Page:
Class, Culture, and the Agrarian Myth (Studies in Critical Social Sciences #64)
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Using examples from different historical contexts, this book examines the relationship between class, nationalism, modernity and the agrarian myth. Essentializing rural identity, traditional culture and quotidian resistance, both aristocratic/plebeian and pastoral/Darwinian forms of agrarian myth discourse inform struggles waged 'from above' and 'from below', surfacing in peasant movements, film and travel writing. Film depictions of royalty, landowner and colonizer as disempowered, 'ordinary' or well-disposed towards 'those below', whose interests they share, underwrite populism and nationalism. Although these ideologies replaced the cosmopolitanism of the Grand Tour, twentieth century travel literature continued to reflect a fear of vanishing rural 'otherness' abroad, combined with the arrival there of the mass tourist, the plebeian from home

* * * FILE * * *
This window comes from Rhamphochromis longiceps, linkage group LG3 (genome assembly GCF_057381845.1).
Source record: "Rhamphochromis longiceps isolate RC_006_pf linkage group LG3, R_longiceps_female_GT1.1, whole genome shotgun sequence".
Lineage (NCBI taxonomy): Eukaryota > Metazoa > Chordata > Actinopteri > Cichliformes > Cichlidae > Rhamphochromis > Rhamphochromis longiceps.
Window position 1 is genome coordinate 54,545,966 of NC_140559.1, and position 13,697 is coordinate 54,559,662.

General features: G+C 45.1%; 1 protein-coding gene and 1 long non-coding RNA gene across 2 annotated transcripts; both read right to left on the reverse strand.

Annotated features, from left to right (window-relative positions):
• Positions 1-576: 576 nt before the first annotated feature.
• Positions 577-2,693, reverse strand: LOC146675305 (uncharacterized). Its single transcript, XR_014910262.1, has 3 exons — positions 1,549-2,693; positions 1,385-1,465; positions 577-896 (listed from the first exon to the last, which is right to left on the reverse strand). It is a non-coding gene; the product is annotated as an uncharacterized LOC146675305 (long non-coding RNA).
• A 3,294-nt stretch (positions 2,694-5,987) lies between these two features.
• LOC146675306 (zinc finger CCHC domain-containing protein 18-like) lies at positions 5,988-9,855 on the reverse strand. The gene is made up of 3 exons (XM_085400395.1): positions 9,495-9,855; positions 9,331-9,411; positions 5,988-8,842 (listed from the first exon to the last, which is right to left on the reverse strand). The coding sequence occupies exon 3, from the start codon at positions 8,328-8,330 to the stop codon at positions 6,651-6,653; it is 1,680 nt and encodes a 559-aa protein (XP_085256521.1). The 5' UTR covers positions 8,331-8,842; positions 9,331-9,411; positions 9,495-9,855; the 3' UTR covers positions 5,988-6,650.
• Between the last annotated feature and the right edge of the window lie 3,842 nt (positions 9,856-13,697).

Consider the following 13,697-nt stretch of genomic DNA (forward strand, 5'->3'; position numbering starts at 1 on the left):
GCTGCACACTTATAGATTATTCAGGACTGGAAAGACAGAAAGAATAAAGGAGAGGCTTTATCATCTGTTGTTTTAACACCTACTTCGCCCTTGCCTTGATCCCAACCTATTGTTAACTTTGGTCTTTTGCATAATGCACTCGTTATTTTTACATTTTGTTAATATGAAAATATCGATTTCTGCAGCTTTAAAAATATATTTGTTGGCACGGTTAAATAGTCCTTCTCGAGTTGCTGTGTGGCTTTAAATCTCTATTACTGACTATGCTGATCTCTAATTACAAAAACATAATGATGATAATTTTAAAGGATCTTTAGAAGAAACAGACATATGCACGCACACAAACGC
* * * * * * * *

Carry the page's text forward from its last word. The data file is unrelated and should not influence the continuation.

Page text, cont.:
Haymarket Books, 9781608464890, 447pp.
Publication Date: March 1, 2016
About the Author
Tom Brass Ph.D Phil (1982) formerly lectured in the SPS Faculty at Cambridge University and directed studies for Queens' College. He edited The Journal of Peasant Studies for almost two decades, and has published extensively on agrarian issues and rural labour relations.